Not playing around: Lawmakers want to close East Harlem playground to make way for a new resi tower

Avalon Bay would relocate 1.5-acre Marx Bros. playground, but advocates are concerned about precedent

TRD New York /
Jun.June 21, 2017 08:00 AM

321 East 96th Street on the Upper East Side (credit: CBRE) and Tim Naughton

Playtime’s nearly over at an East Harlem playground, which may be relocated to accommodate a $1 billion development that will include the area’s tallest residential tower.

With backing from city lawmakers and Mayor Bill de Blasio, state Sen. Joe Serrano and Assemblyman Michael Benedetto introduced bills that would shut down the Marx Brothers Playground on Second Avenue and East 96th Street within the week, reported the New York Post.

The 1.5-acre playground is on the site of a 1,100-unit mixed-income residential tower that will be the tallest apartment building north of 60th Street.

The project is a partnership between developer Avalon Bay TRData LogoTINY and the NYC Educational Construction Fund. In addition to a 720-foot residential tower, plans call for three new schools.

The developers plan to build a replacement playground on the site.

But neighborhood advocates aren’t satisfied. “This would set a very bad precedent for developers and city officials being able to go around existing zoning regulations,” said Geoffrey Croft of NYC Park Advocates. “Literally, no parks and other public land would be safe in the city.”

A spokesperson for the mayor said the developers would bring the first new high schools to East Harlem in 50 years. “They come alongside 300 permanently affordable apartments, new jobs for local residents and a full replacement of the playground,” Freddi Goldstein, the spokesperson, said.  [NYP] — E.B. Solomont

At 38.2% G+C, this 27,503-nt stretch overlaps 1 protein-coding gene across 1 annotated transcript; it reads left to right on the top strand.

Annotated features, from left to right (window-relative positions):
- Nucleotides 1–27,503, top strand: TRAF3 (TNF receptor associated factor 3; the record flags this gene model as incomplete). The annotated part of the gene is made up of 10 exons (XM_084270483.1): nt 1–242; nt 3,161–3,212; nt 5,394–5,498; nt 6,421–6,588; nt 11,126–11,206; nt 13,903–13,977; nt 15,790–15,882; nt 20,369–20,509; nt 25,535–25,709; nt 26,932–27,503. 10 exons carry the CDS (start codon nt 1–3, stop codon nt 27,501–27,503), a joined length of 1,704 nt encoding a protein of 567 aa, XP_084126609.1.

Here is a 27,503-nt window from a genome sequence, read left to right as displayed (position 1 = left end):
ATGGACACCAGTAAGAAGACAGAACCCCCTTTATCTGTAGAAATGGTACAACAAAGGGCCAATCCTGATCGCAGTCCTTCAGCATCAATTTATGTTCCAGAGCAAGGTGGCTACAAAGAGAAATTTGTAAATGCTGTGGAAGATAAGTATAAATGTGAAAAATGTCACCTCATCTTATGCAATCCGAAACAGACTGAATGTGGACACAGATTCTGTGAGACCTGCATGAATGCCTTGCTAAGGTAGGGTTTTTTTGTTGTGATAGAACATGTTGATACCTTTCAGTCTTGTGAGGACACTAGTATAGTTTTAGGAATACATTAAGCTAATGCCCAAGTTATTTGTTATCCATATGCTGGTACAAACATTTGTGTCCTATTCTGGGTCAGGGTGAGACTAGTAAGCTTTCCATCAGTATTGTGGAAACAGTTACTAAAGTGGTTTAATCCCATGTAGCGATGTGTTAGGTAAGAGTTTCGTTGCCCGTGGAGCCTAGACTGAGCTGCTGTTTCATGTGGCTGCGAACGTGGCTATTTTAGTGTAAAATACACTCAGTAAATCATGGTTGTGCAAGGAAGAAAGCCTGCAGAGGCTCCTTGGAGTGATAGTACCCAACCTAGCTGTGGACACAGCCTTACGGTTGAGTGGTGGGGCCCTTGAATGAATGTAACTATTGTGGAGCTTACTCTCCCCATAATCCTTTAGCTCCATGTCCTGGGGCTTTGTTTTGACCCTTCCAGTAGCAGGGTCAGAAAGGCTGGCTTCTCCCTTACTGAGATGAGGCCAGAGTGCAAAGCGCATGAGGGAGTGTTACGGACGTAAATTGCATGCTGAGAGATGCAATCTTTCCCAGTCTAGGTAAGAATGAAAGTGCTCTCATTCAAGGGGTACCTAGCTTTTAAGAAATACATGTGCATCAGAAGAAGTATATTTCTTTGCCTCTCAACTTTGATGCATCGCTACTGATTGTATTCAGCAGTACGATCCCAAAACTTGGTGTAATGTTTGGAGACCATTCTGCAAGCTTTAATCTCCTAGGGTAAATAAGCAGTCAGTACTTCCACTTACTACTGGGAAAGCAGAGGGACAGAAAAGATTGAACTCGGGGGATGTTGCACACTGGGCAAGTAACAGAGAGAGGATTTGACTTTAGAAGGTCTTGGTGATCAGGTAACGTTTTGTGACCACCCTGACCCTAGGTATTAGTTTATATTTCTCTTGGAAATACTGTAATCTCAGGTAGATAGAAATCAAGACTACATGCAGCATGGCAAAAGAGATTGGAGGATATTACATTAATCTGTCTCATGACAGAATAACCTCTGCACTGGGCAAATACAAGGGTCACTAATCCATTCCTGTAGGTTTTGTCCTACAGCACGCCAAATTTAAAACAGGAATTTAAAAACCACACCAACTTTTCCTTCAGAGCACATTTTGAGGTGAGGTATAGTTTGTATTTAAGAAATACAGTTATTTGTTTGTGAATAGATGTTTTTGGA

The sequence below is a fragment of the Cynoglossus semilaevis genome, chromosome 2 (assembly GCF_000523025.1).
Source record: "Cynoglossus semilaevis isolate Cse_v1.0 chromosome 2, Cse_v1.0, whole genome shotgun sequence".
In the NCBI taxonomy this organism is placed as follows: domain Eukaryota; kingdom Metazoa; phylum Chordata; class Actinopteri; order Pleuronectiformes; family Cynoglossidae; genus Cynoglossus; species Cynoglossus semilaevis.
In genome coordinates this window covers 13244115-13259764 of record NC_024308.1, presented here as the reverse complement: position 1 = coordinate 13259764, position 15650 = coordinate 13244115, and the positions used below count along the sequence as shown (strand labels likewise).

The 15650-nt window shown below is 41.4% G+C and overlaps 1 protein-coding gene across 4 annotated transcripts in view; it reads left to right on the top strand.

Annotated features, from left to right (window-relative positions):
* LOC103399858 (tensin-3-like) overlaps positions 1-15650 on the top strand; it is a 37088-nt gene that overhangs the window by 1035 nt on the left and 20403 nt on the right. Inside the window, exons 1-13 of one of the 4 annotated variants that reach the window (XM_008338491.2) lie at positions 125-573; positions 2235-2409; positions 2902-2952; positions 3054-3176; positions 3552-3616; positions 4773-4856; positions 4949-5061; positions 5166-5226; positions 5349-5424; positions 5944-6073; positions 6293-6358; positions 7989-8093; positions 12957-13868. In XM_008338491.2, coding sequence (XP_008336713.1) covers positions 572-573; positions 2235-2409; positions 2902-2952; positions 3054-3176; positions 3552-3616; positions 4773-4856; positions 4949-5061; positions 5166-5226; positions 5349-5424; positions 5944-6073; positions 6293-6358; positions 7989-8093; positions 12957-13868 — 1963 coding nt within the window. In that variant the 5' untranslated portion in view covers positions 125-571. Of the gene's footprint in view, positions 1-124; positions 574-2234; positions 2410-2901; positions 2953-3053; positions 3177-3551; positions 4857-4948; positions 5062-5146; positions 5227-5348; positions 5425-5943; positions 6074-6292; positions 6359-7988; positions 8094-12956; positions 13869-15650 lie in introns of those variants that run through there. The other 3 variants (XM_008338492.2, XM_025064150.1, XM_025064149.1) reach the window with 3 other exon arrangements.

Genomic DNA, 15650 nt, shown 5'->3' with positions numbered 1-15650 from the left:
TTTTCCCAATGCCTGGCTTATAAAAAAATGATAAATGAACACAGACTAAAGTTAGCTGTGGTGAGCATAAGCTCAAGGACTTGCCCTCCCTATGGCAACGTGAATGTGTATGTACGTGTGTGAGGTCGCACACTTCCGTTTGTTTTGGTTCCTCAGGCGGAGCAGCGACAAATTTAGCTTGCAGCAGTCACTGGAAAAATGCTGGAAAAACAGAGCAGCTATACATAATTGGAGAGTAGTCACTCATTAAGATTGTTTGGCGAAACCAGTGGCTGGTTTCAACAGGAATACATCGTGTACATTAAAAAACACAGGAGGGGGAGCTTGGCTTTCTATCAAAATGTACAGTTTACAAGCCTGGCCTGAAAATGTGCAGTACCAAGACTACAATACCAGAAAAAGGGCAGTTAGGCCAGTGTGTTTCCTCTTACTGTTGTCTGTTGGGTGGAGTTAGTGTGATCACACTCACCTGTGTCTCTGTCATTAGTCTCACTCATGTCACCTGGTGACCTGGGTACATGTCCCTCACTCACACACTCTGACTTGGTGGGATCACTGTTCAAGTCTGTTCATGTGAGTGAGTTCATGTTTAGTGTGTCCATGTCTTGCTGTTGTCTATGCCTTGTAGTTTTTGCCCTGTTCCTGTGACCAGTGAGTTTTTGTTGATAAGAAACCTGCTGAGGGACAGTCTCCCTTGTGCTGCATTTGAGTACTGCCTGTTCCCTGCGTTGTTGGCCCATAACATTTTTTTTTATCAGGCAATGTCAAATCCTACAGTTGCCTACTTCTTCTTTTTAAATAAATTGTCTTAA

Related Articles

arrow_forward_ios
An example of roll-off waste management (Credit: YouTube, iStock)

Big building owners prevent city from dumping container-pickup in trash-collection reform

“I can talk about erections all day”: NAR tech consultant’s bizarre fireside chat

Council member Vanessa Gibson (Credit: New York City Council)

Commercial landlords face new fines as City Council passes anti-harassment bill

As House begins impeachment inquiry, here’s what we know about Trump’s Ukraine-real estate ties

Embattled Prodigy Network CEO Rodrigo Niño to step down

The Watchtower building at 25 Columbia Heights, CIM Group’s Shaul Kuba (right) and LIVWRK’s Asher Abehsera (Credit: Wikipedia, CIM Group, and LinkedIn)

JPMorgan leads $335M refi for CIM and LIVWRK’s Watchtower renovation

Multifamily market still reigns in Queens, Blackstone balks after rent reforms and more of the biggest CRE trends right now

Real estate titans … and their toys

arrow_forward_ios